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I want to conditionally subset a dataframe without referencing the dataframe. For example if I have the following:

long_data_frame_name <- data.frame(x=1:10, y=1:10)

I want to say:

subset <- long_data_frame_name[x < 5,]

But instead, I have to say:

subset <- long_data_frame_name[long_data_frame_name$x < 5,]

plyr and ggplot handle this so beautifully. Is there any package that makes subsetting a data frame similarly beautiful?

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3  
This is what subset does. –  Matthew Plourde Nov 1 '12 at 15:05
3  
Beauty is in the eye of the beholder. :-) You may find with more lovely. –  Carl Witthoft Nov 1 '12 at 15:07
    
@Carl I don't see how with would apply in this case. That being said, though, I think it's hard to write beautiful R code without using with and within. –  Matthew Plourde Nov 1 '12 at 15:15
    
with was made for this. –  Roman Luštrik Nov 1 '12 at 15:19
1  
@Roman How so? You'd still have to type the name of the data.frame twice. –  Matthew Plourde Nov 1 '12 at 15:23

4 Answers 4

up vote 9 down vote accepted

It sounds like you are looking for the data.table package, which implements indexing syntax just like that which you describe. (data.table objects are essentially data.frames with added functionality, so you can continue to use them almost anywhere you would use a "plain old" data.frame.)

Matthew Dowle, the package's author, argues for the advantages of [.data.table()'s indexing syntax in his answer to this popular SO [r]-tag question. His answer there could just as well have been written as a direct response to your question above!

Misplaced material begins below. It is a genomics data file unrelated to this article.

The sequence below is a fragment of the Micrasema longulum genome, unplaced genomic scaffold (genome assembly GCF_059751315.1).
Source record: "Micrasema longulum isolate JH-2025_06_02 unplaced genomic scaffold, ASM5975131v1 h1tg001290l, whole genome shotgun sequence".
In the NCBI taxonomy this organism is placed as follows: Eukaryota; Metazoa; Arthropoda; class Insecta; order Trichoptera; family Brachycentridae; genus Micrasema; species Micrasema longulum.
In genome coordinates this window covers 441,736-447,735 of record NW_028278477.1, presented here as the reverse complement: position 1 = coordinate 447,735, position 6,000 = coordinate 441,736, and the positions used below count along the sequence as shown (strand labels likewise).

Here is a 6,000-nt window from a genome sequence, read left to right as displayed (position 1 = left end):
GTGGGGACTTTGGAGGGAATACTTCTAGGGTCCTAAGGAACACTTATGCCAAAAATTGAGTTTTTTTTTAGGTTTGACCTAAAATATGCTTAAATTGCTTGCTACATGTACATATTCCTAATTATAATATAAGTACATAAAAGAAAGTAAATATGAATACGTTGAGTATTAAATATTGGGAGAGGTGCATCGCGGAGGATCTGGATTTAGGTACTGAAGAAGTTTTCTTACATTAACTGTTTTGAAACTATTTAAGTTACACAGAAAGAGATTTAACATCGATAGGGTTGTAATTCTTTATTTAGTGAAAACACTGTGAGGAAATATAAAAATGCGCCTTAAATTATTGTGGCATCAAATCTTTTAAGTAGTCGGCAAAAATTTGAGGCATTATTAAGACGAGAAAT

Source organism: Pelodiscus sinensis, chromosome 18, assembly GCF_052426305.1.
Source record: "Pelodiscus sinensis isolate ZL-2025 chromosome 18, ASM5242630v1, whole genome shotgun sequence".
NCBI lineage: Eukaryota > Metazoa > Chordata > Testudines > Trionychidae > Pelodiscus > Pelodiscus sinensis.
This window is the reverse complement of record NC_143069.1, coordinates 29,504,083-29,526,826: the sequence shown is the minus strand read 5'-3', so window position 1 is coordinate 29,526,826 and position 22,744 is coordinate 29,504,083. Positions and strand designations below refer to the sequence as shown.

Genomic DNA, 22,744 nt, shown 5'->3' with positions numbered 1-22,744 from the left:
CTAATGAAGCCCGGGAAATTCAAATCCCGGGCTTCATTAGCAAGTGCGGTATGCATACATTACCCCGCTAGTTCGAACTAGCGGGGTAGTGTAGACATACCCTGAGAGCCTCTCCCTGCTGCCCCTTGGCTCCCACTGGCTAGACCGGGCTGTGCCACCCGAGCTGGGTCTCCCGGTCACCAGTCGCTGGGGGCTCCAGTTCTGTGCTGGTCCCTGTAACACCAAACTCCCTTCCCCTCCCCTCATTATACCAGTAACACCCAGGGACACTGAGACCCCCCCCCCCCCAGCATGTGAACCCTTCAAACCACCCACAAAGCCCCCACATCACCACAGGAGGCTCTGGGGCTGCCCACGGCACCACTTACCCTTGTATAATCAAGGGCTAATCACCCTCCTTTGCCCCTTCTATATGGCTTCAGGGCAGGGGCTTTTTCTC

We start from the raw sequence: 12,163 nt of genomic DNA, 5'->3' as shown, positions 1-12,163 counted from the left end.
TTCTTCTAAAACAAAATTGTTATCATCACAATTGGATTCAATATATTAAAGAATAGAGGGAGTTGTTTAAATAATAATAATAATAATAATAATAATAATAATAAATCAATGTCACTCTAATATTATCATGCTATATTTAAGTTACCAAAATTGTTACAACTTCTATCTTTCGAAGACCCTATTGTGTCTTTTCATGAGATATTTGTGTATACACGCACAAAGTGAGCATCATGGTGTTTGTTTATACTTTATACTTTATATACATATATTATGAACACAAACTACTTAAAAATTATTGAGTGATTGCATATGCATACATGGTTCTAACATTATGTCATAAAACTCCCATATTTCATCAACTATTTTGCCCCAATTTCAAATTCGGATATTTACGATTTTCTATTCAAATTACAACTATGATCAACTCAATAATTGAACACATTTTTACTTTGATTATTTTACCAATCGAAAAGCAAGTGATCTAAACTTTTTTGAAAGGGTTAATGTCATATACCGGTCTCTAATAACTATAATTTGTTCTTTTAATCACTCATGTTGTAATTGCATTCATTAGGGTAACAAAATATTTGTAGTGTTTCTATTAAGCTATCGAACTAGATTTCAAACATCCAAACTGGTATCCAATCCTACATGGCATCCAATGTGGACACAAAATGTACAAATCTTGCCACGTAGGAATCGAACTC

Here's an example:

library(data.table)
long_data_table_name <- data.table(x=1:10, y=1:10) 

subset <- long_data_table_name[x < 5, ]
subset
#    x y
# 1: 1 1
# 2: 2 2
# 3: 3 3
# 4: 4 4
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This is perfect. Thanks! –  Ben Haley Nov 1 '12 at 15:59
2  
@Ben Be advised that data.tables and data.frames aren't completely interchangeable. Additionally, I'm not sure I see the point of loading a extra library just for a syntax convention that the base language effectively supports. –  Matthew Plourde Nov 1 '12 at 16:09
    
@mplourde good warning. I think subset seems like a safer option. But clean syntax is important to me. Its the reason I prefer python. Its easier to read and therefore easier to comprehend. –  Ben Haley Nov 1 '12 at 16:11
3  
@BenHaley -- And also be aware that subset() has its own shortcomings. In particular, do not try to use it programatically (i.e. within any functions you write); it's basically for interactive use, and there's even a Warning to that effect in ?subset. –  Josh O'Brien Nov 1 '12 at 16:15
1  
@mplourde -- Here's a link with much discussion (and links to other examples) that should help you see the problem. (FWIW, it wasn't until years after I first read warning that I finally "got" what the problem with subset() was.) –  Josh O'Brien Nov 1 '12 at 16:50

Yes:

newdata <- subset(mydata, sex=="m" & age > 25)

or

newdata <- subset(mydata, sex=="m" & age > 25 , select=weight:income)

Reference: http://www.statmethods.net/management/subset.html

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+1 for "weight:income". Learn something new everyday. –  Matthew Plourde Nov 1 '12 at 16:02
1  
'subset <- subset(long_data_frame_name, sex < 5)' is very nice. A little wordier than 'subset <- long_data_table_name[x < 5, ]', but I think its less likely to confuse people unfamiliar with data.table. –  Ben Haley Nov 1 '12 at 16:09

Beauty is subjective, isn't it? In the interest of sharing other solutions, there's also the sqldf package:

library(sqldf)
subset <- sqldf("select * from long_data_frame_name where x < 5")
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Try dplyr, released after this question was posted and answered. It is great for many common data frame munging tasks.

library(dplyr)
subset <- filter(long_data_frame_name, x > 5)

or, equivalently:

subset <- long_data_frame_name %>% filter(x > 5)
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